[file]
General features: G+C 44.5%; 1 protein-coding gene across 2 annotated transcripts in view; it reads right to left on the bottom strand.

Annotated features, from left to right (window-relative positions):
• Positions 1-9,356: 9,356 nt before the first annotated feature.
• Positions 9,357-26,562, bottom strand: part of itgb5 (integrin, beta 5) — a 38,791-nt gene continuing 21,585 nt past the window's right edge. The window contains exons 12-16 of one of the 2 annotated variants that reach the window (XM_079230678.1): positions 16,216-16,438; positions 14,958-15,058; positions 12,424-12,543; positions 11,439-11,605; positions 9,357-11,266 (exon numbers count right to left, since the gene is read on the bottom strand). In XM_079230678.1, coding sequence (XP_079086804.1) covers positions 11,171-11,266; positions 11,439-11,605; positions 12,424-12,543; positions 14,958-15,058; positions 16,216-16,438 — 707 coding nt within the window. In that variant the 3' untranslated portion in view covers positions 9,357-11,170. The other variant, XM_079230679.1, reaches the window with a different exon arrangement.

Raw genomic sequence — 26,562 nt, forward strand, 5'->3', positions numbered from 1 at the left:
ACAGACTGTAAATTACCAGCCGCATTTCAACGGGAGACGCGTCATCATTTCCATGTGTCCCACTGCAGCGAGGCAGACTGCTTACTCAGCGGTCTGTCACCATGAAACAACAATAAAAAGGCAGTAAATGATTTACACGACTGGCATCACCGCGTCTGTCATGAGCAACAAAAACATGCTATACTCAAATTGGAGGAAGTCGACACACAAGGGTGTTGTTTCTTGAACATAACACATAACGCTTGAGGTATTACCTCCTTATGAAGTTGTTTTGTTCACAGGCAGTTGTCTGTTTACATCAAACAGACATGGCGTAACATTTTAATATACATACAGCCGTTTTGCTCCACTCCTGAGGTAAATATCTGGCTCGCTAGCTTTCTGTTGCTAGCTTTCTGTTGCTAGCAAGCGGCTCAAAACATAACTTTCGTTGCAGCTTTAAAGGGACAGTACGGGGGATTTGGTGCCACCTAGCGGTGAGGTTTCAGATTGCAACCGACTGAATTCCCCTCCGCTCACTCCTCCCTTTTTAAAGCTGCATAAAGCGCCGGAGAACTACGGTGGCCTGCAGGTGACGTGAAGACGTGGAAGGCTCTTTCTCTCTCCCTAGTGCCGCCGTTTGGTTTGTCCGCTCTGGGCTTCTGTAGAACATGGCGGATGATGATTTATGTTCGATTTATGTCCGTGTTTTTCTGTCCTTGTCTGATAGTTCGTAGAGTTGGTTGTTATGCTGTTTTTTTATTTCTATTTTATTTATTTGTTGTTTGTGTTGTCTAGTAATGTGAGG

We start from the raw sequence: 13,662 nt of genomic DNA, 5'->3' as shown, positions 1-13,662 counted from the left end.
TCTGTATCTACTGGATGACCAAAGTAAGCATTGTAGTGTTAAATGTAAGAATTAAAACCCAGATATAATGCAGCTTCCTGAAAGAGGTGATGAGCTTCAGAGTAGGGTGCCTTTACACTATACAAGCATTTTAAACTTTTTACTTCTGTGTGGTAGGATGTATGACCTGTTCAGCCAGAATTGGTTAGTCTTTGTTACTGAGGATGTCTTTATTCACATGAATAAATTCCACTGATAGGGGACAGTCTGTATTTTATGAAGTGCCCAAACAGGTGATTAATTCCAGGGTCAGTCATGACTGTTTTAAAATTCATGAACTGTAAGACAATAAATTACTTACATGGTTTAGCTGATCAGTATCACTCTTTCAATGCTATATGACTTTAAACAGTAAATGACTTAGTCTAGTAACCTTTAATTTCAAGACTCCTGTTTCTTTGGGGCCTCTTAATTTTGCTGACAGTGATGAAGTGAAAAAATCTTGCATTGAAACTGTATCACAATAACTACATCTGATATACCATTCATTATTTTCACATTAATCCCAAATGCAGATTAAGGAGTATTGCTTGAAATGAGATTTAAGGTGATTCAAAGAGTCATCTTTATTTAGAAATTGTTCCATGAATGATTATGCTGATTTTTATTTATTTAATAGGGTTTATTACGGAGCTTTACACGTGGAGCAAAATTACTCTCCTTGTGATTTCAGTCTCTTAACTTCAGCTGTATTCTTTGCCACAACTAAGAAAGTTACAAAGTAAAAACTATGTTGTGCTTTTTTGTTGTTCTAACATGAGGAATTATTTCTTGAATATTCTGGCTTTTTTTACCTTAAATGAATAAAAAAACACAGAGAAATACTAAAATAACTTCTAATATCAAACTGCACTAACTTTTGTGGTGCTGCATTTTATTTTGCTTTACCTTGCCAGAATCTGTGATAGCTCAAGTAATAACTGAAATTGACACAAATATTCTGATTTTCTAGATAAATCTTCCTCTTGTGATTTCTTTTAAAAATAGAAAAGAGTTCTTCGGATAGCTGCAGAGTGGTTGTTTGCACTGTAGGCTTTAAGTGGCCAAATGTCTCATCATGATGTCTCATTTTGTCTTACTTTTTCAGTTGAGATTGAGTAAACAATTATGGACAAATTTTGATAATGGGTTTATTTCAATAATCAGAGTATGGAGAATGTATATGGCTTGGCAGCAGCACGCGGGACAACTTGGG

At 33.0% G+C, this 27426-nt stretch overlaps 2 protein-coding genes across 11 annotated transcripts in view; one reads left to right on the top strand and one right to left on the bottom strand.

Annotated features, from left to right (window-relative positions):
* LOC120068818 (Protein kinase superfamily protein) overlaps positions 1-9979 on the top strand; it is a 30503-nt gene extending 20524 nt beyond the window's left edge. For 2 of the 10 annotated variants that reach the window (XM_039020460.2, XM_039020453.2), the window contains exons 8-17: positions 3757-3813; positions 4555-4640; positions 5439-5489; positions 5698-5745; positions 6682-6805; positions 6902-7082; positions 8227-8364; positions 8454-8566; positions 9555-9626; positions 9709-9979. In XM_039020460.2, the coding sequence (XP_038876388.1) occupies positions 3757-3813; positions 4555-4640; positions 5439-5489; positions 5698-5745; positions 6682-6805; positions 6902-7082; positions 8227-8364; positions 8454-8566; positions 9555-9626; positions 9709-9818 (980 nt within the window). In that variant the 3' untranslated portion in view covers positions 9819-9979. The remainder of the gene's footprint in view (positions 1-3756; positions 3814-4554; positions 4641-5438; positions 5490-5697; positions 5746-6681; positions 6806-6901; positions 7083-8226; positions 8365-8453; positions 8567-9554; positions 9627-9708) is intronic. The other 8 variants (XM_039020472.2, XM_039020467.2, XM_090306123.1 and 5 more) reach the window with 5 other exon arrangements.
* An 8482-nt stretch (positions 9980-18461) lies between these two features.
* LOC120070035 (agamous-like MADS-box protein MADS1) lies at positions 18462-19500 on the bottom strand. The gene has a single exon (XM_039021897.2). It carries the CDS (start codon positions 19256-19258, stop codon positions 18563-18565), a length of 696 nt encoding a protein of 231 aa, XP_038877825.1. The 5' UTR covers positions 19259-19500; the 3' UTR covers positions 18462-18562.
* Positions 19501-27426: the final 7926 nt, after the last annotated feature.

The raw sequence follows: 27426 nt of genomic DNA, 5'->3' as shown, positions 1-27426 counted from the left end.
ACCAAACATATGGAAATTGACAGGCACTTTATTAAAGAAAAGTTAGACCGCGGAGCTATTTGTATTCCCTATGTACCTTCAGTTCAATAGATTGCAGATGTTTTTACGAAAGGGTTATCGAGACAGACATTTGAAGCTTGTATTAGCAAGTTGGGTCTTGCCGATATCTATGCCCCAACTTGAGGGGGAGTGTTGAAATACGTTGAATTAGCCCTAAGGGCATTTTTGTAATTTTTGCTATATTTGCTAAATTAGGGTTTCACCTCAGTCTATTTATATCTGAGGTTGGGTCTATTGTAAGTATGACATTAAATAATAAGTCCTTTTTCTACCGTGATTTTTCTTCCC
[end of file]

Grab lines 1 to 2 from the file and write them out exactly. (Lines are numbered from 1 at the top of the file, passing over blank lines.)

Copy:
General features: G+C 44.5%; 1 protein-coding gene across 2 annotated transcripts in view; it reads right to left on the bottom strand.

Annotated features, from left to right (window-relative positions):